While she was born and raised far from her parents’ country, this Franco-Cameroonian has launched an application to reconnect with her language and her memory of Africa.

It is not enough to say that the project of Stéphie-Rose Nyot Nyot is taking shape. For proof, while she launched last June the mobile application of her project “I speak bassa 2.0” which is positioned as a pioneer in the learning of African languages ​​online, she was honored in September 2017 of an Innovation Award in Atlanta after, moreover, his project was nominated for the World Youth Summit Award and won the prize for the best digital learning project in Cameroon. It is that, without realizing the force of its initiative, Stéphie-Rose Nyot Nyot has responded to an essential need of a certain diaspora: to combine the achievements of its new environment with the desire not to lose the original ties of the parents. As a result, the community’s Facebook curve around the project continues to grow and has far exceeded 10,000 members. It is that the tank is important. Mainly spoken in Cameroon by some 2 million people, the bassa has some 800,000 speakers scattered around the world.

What about the application “I speak 2.0”?

It addresses bassaphones and non-bassaphones through some fifty lessons and exercises in English and French, facilitating learning.

How it works ?

When connected, the user can select exercises from twenty themes: conjugation, grammar, vocabulary, calculations, everyday life. Each of these themes is accompanied by an image and a translation in bassa. At the end of each exercise, he obtains an overall score allowing him to evaluate his level.

No wonder that, as of May 2016, the crowdfunding campaign launched by the “I speak Bassa 2.0” team has achieved the small success that has allowed it to progress and materialize today as a result projects implemented with the money raised, as of September 2016: bilingual English / French website, manual of lessons and exercises …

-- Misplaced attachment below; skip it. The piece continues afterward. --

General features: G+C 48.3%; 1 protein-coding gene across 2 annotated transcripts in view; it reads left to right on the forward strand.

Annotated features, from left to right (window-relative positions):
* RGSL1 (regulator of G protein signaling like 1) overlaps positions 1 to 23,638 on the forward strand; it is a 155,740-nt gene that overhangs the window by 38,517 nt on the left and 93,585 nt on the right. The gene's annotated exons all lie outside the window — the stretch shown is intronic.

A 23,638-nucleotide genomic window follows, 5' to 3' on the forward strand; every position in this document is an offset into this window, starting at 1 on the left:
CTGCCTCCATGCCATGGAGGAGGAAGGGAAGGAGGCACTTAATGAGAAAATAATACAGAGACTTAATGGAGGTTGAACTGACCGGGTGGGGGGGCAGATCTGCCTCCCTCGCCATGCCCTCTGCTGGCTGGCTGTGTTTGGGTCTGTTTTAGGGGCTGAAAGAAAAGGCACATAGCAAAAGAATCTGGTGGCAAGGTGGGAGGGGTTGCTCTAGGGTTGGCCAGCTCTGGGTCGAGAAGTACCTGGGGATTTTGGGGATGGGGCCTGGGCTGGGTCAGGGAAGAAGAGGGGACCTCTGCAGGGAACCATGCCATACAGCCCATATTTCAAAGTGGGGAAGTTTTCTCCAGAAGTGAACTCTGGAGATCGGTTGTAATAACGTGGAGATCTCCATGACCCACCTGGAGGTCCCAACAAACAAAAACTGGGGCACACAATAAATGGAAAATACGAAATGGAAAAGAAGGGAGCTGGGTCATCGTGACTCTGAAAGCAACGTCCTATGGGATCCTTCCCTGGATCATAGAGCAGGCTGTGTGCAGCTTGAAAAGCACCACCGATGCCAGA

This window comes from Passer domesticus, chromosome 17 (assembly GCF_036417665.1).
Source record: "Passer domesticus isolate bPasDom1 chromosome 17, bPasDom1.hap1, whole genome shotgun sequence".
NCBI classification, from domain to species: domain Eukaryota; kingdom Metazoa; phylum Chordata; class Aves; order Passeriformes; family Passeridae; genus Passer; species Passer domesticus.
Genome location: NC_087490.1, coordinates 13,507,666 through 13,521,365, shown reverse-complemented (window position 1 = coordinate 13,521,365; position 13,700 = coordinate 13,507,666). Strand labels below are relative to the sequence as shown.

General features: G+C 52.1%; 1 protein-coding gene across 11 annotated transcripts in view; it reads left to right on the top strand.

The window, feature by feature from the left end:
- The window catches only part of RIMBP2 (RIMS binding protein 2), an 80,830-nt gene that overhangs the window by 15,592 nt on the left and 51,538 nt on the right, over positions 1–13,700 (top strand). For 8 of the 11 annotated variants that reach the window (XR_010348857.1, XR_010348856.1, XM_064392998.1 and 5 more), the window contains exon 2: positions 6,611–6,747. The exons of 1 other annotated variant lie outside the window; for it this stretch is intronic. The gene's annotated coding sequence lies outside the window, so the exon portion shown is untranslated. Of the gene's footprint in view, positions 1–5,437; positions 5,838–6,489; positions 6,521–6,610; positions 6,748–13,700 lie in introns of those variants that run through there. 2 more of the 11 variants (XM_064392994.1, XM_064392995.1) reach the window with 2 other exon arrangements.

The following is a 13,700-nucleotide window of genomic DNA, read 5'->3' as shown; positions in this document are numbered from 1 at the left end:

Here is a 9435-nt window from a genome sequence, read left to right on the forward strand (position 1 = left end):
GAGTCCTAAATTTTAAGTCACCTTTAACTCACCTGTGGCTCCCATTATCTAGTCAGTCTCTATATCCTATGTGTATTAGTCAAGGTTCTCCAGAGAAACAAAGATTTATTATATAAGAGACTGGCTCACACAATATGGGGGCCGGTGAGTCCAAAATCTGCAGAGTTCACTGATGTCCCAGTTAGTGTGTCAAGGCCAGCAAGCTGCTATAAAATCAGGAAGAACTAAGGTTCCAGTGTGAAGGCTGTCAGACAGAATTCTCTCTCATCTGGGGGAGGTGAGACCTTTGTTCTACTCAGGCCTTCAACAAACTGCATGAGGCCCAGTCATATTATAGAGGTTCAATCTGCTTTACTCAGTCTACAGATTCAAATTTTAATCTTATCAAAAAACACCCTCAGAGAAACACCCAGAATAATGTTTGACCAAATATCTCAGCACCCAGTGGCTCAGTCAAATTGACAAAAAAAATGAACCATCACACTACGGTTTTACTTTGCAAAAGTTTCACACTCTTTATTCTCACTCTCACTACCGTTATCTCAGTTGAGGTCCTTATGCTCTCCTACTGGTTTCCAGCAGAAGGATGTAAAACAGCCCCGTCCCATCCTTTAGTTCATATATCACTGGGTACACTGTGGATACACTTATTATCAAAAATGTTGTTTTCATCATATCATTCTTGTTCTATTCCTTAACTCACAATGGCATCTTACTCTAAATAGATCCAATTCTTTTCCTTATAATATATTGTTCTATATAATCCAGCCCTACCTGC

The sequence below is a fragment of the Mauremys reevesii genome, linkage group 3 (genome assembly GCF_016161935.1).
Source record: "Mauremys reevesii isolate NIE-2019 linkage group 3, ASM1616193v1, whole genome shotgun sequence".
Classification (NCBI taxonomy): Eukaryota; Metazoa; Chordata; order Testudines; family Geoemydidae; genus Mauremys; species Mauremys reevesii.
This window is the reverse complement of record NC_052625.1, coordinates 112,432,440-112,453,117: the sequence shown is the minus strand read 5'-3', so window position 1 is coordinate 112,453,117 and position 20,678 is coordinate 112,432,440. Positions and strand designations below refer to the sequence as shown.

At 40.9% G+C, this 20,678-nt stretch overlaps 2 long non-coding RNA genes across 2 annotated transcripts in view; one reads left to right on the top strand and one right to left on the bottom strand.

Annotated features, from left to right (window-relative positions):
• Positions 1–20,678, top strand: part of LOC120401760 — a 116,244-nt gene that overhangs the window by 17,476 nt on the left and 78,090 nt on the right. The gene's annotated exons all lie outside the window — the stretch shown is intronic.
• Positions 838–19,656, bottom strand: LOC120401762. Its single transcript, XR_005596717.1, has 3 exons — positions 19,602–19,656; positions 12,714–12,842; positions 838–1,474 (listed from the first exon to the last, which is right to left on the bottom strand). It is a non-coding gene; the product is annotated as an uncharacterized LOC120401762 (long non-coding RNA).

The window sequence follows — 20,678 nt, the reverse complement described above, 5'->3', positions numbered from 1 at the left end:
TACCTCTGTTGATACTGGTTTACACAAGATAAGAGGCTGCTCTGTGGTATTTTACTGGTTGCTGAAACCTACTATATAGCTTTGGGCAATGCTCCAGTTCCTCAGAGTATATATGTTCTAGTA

While waiting to talk to Douala * in the first workshop “Educate tomorrow” *, Stéphie-Rose Nyot Nyot told Africa Point.

Africa Point: What in your personal history led you to feel the need to deepen your relationship with the Bassa language?

Stéphie-Rose Nyot Nyot: After living five years away from my family cocoon, among others in Ghana, England and Canada, it was in 2013 that I returned to Paris for an internship at UNESCO within the Memory of the World and Education for All Program. During this period, I relocated to my family where we speak in bassa. With some distress, I realized that I had lost some of my understanding of the Bassa language for lack of listening. In fact, I had never been able to express myself properly in bassa, but I had always understood a few words and sentences, while there ….

My question was: What could I be able to pass on to my future children when I lost part of my identity?

Having always been interested in cultural diversity, languages ​​of the world and digital communication, I decided, after several researches on the language, to launch the Facebook page in 2013 with the help of my parents and to propose a playful method colorful, modern and participative.

Thus, through JPLB 2.0, we want to show that African regional languages, like so-called commercial languages, also deserve to be spoken. And we are not part of a community but intercultural approach.

Before embarking on this project, bassa was a necessity. Today that it is realized, what does it bring you?

The bassa is still a need, I do not consider to have reached my goal with this project. We have certainly been able to rally a number of people, but beyond the Bassa language, we want to demonstrate that regional African languages ​​are important and deserve to survive, so in the future we want to develop other African languages ​​through our method, for example “I speak mina 2.0”, “I speak fang 2.0”, it will depend on the contributors and the demand.

Africa Point: What in your personal history led you to feel the need to deepen your relationship with the Bassa language?